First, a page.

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  25. Vimalā Karṇāṭaka (2007). Yogavidyā-Vimarśa: Saṃskr̥tavāṅmayādhārita Yogānuśāsana. Sampūrṇānanda Saṃskr̥ta Viśvavidyālaya.
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  26. Sawan Singh (1963). Philosophy of the Masters (Gurmat Sidhant). [Beas, District Amritsar, Punjab, India, R. D. Ahluwalia.
     
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  27. Erich Frauwallner (1974). History of Indian Philosophy. New York,Humanities Press.
    v. 1. The philosophy of the Veda and of the epic.--The Buddha and the Jina.--The Sāmkhya and the classical Yoga-system.--v. 2. The Nature-philosophical schools and the Vaiśeṣika system.--The system of the Jaina.--The materialism.
     
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  28.  65
    Mark Singleton (2007). Yoga, Eugenics, and Spiritual Darwinism in the Early Twentieth Century. International Journal of Hindu Studies 11 (2):125-146.
    Put briefly: perhaps the entire evolution of the spirit is a question of the body; it is the history of the development of a higher body that emerges into our sensibility. The organic is rising to yet higher levels. Our lust for knowledge of nature is a means through which the body desires to perfect itself. Or rather: hundreds of thousands of experiments are made to change the nourishment, the mode of living and of dwelling in the body; consciousness (...)
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  29.  1
    P. Masson-Oursel (1921). The Yoga-System of Patanjali by James Haughton Woods. [REVIEW] Isis: A Journal of the History of Science 4:60-61.
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  30. Grant Hardy (2011). Great Minds of the Eastern Intellectual Tradition. Great Courses.
    Disc 1. Life's great questions: Asian perspectives ; The Vedas and Upanishads: the beginning -- Disc 2. Mahavira and Jainism: extreme nonviolence ; The Buddha: the middle way -- Disc 3. The Bhagavad Gita: the way of action ; Confucius: in praise of sage-kings -- Disc 4. Laozi and Daoism: the way of nature ; The Hundred Schools of preimperial China -- Disc 5. Mencius and Xunzi: Confucius's successors ; Sunzi and Han Feizi: strategy and legalism -- Disc 6. Zarathustra (...)
     
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  31. Andrew J. Nicholson (2013). Unifying Hinduism: Philosophy and Identity in Indian Intellectual History. Cup.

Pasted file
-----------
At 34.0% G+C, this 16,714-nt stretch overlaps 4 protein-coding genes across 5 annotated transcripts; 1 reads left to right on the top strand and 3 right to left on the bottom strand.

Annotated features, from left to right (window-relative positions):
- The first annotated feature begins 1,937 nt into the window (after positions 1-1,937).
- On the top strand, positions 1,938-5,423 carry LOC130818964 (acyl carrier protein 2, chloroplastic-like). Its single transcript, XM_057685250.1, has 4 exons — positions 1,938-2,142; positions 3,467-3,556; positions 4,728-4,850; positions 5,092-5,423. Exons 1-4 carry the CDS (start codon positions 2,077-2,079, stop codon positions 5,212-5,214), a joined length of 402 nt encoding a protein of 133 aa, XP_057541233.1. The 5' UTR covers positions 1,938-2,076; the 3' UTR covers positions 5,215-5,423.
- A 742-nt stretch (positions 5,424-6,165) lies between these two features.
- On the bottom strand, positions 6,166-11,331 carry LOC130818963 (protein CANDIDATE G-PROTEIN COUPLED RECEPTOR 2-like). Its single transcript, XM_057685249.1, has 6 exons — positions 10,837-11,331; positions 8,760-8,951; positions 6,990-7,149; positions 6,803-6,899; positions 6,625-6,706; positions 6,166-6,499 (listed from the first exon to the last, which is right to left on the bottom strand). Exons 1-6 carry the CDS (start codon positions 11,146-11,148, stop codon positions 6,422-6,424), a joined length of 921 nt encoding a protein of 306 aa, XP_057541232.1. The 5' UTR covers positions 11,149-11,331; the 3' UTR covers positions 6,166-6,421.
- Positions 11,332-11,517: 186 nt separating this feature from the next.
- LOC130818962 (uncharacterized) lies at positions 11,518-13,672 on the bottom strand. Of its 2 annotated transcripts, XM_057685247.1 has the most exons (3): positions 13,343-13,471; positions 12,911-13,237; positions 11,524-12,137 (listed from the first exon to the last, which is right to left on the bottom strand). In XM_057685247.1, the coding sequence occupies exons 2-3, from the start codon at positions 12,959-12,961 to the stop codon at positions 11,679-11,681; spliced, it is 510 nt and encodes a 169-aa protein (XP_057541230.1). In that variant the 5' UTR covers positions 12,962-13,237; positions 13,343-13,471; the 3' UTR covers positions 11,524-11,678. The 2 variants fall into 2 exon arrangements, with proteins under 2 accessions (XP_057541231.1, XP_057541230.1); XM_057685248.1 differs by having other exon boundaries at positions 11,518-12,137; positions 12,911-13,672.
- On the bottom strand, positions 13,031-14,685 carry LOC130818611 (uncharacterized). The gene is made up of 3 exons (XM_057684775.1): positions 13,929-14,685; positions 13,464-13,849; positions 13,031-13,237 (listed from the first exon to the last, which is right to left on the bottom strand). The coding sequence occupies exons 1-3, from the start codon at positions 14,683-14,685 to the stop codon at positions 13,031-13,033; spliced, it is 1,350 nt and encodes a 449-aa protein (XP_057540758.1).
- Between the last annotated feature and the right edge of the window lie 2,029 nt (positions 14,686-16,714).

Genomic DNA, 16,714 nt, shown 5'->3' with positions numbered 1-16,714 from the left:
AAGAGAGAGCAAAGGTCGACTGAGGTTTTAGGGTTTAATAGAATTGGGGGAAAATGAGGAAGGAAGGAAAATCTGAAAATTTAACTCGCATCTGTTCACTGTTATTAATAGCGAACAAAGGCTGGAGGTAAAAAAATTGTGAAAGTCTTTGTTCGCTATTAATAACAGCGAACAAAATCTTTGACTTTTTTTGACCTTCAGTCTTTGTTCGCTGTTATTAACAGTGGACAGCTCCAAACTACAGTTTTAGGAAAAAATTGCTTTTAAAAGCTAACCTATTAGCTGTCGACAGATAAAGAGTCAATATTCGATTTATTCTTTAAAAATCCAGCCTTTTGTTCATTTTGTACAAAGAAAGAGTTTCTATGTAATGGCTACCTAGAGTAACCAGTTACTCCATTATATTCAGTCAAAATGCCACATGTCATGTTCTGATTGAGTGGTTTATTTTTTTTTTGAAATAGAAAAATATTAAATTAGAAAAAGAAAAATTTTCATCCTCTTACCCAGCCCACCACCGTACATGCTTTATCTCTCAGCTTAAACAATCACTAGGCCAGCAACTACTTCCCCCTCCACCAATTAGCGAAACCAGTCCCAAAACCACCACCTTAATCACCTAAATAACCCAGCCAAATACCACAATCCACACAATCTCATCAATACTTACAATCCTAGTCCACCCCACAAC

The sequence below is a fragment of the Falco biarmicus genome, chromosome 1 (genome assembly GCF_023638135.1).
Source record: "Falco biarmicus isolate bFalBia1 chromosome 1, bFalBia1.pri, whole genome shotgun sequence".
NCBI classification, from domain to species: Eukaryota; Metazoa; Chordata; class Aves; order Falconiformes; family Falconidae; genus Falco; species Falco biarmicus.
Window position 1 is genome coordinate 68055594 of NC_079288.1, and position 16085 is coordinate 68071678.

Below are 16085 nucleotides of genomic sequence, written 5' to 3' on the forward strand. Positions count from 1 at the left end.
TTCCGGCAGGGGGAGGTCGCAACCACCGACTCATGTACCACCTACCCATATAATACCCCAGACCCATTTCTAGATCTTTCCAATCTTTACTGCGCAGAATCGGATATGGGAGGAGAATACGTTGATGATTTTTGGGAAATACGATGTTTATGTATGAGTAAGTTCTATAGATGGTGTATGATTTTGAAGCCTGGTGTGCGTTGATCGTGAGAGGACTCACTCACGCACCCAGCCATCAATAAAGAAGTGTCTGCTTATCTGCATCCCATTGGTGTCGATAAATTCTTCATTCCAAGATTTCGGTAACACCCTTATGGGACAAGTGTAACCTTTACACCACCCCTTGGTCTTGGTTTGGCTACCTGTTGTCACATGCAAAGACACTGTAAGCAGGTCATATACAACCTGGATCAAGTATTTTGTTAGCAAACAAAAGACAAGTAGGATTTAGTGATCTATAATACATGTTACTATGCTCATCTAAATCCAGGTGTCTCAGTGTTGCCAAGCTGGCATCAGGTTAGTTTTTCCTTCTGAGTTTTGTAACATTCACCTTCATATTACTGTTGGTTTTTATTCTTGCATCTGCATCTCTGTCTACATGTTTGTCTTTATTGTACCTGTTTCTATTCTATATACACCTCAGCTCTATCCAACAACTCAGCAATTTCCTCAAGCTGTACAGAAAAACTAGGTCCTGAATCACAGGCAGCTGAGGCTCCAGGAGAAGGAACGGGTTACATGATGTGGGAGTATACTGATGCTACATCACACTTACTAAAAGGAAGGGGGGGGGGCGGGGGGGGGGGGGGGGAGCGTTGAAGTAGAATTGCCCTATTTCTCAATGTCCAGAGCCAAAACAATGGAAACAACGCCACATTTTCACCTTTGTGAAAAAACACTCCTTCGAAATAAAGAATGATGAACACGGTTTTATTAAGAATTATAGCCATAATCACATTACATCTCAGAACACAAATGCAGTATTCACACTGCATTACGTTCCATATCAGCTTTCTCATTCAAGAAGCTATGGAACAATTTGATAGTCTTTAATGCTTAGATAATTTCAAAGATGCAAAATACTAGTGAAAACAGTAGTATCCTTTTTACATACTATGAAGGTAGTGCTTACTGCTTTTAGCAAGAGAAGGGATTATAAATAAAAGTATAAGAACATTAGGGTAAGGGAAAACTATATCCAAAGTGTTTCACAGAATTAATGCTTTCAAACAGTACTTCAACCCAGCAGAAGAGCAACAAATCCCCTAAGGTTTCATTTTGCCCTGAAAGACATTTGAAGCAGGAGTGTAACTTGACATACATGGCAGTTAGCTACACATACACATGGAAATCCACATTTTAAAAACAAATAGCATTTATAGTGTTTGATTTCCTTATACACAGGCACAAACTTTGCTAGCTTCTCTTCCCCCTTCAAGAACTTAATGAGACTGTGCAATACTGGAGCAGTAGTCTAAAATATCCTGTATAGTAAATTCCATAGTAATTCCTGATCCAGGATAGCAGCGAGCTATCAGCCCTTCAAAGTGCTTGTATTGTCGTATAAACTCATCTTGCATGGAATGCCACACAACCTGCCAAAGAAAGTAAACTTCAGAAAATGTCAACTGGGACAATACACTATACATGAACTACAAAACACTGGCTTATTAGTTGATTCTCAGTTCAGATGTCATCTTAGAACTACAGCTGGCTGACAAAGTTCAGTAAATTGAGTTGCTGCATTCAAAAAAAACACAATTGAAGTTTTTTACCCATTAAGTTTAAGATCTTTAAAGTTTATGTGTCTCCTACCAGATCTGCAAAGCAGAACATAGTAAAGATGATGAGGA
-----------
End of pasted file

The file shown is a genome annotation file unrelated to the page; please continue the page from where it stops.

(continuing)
Some postcolonial theorists argue that the idea of a single system of belief known as "Hinduism" is a creation of nineteenth-century British imperialists. Andrew J. Nicholson introduces another perspective: although a unified Hindu identity is not as ancient as some Hindus claim, it has its roots in innovations within South Asian philosophy from the fourteenth to seventeenth centuries. During this time, thinkers treated the philosophies of Vedanta, Samkhya, and Yoga, along with the worshippers of Visnu, Siva, and Sakti, as (...)
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  32. Nathan Söderblom (1933/1979). The Living God: Basal Forms of Personal Religion. Ams Press.
    Training and inspiration in primitive religion.--Religion as method. Yoga.--Religion as psychology. Jinism and Hinayana.--Religion as devotion. Bhakti.--Religion with a salvation fact. Mahayana. Bhakti in Buddhism.--Religion as fight against evil. Zarathustra.--Socrates. The religion of good conscience.--Religion as revelation in history.--The religion of incarnation.--Continued revelation.
     
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  33. Maria Rosa Antognazza (2015). The Benefit to Philosophy of the Study of its History. British Journal for the History of Philosophy 23 (1):161-184.
    This paper advances the view that the history of philosophy is both a kind of history and a kind of philosophy. Through a discussion of some examples from epistemology, metaphysics, and the historiography of philosophy, it explores the benefit to philosophy of a deep and broad engagement with its history. It comes to the conclusion that doing history of philosophy is a way to think outside the box of the current philosophical orthodoxies. Somewhat paradoxically, far from (...)
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  34.  15
    Francis Fukuyama (1992/2006). The End of History and the Last Man. Free Press ;.
    Ever since its first publication in 1992, The End of History and the Last Man has provoked controversy and debate. Francis Fukuyama's prescient analysis of religious fundamentalism, politics, scientific progress, ethical codes, and war is as essential for a world fighting fundamentalist terrorists as it was for the end of the Cold War. Now updated with a new afterword, The End of History and the Last Man is a modern classic.
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  35. Ericka Tucker (2013). The Subject of History: Historical Subjectivity and Historical Science. Journal of the Philosophy of History 7 (2):205-229.
    In this paper, I show how the phenomenological and hermeneutic traditions and method converge on their treatment of the historical subject. Thinkers from both traditions claim that subjectivity is shaped by a historical worldview. Each tradition provides an account of how these worldviews are shaped, and thus how essentially historical subjective experience is molded. I argue that both traditions, although offering helpful ways of understanding the way history shapes subjectivity, go too far in their epistemic claims for the superiority (...)